Tuesday, October 6, 2009

Flat world, fat world: Report from the Healthy Foods, Healthy Lives Symposium, part 1

On September 21, 2009 in Minneapolis, a crowd of 300 people representing more than 30 disciplines gathered for a symposium hosted by the Healthy Foods, Healthy Lives Institute to discuss critical issues in research and policy related to food and health.

hfhl-2They also ate very, very well. Most conferences feature food, why make a big deal of this one? Because those who produced the ham-and-cheese sandwiches with fig chutney, the quinoa salad, and the lemon-ginger cookies, are local to the Twin Cities, farm without using raw manure (you’ll learn more about this in part III), practice ethical animal husbandry, steward the land, and feed their local communities, creating economic and health benefits. In other words, these healthy foods nourish healthy lives. Catered by Birchwood Café, follow them on Twitter, producers included: Hoch Orchards, Whole Grain Milling, Dragsmith Farms, Wild Acres Farms, Fischer Farms, Featherstone Farm, Hope Butter, Riverbend Farm, Peace Coffee, Birchwood Herb Garden (Facebook page), Garden Farme, and Common Roots Café.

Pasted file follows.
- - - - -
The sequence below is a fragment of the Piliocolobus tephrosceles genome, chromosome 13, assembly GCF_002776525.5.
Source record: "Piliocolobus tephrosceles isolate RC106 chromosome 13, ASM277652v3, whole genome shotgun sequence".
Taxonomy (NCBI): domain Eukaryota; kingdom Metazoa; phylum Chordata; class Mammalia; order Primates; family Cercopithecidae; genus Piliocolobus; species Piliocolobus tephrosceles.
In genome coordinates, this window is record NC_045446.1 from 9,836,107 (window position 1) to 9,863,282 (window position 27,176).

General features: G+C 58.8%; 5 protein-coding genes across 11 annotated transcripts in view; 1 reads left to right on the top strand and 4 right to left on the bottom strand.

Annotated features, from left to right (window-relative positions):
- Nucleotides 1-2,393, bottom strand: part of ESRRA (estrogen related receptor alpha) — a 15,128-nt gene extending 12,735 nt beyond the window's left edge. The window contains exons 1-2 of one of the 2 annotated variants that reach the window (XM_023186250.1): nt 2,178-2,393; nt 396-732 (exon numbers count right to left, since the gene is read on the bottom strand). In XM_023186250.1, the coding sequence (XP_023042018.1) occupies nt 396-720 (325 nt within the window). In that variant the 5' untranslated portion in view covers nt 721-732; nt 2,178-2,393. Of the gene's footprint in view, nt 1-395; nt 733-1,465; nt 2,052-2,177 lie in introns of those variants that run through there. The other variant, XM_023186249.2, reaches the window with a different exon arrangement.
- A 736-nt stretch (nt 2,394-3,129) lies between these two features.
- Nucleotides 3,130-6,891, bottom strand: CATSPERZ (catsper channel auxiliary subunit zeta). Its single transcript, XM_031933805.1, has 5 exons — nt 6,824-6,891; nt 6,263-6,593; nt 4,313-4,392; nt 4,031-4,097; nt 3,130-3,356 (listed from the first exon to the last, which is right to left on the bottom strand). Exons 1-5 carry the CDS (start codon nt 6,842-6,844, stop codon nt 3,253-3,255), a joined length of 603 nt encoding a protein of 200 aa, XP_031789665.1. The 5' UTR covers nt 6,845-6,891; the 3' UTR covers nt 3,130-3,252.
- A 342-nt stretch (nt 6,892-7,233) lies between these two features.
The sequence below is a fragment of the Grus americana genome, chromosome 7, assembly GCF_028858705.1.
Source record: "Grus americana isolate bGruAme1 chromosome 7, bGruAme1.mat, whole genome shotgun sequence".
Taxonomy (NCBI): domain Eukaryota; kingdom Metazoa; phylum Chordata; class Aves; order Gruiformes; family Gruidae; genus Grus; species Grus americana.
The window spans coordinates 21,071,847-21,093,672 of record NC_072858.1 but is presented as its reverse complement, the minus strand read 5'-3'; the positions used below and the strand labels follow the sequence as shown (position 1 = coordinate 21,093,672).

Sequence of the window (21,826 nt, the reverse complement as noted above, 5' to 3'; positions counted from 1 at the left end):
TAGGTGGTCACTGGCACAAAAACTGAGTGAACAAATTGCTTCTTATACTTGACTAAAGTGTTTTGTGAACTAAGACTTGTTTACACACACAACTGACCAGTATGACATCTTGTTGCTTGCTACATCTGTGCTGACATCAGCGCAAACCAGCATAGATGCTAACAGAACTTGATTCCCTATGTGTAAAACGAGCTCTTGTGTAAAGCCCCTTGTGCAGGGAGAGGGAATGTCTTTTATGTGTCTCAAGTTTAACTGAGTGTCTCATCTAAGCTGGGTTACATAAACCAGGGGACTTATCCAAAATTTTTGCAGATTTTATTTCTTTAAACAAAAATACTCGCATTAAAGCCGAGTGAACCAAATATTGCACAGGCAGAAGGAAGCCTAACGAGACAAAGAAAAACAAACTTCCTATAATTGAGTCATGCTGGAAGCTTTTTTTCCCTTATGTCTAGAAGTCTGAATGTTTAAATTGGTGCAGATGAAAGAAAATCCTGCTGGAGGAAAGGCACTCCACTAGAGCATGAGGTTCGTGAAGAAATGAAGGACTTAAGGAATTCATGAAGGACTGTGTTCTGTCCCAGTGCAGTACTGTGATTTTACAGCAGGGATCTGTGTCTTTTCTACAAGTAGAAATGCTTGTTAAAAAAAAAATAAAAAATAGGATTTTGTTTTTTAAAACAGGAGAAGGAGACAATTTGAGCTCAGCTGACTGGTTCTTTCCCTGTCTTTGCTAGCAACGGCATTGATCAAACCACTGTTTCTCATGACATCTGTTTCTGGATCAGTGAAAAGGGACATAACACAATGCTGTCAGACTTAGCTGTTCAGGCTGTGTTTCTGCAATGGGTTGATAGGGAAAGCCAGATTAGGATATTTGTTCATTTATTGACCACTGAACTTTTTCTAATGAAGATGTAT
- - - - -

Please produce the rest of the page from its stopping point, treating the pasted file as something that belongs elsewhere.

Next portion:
Three themes emerged at the conference:

• As our world shrinks, our waists grow
• The nutritional debate over processed food
• What’s in the meat you eat and the water you drink

Monday, October 5, 2009

E. Coli Path Shows Flaws in Beef Inspection

Published: October 3, 2009

Stephanie Smith, a children’s dance instructor, thought she had a stomach virus. The aches and cramping were tolerable that first day, and she finished her classes.

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Ben Garvin for The New York Times

Stephanie Smith, 22, was paralyzed after being stricken by E. coli in 2007. Officials traced the E. coli to hamburger her family had eaten.


Anatomy of a BurgerGraphic

Stephanie Smith was in a coma for nine weeks after being infected with E. coli.

Then her diarrhea turned bloody. Her kidneys shut down. Seizures knocked her unconscious. The convulsions grew so relentless that doctors had to put her in a coma for nine weeks. When she emerged, she could no longer walk. The affliction had ravaged her nervous system and left her paralyzed.

Ms. Smith, 22, was found to have a severe form of food-borne illness caused by E. coli, which Minnesota officials traced to the hamburger that her mother had grilled for their Sunday dinner in early fall 2007.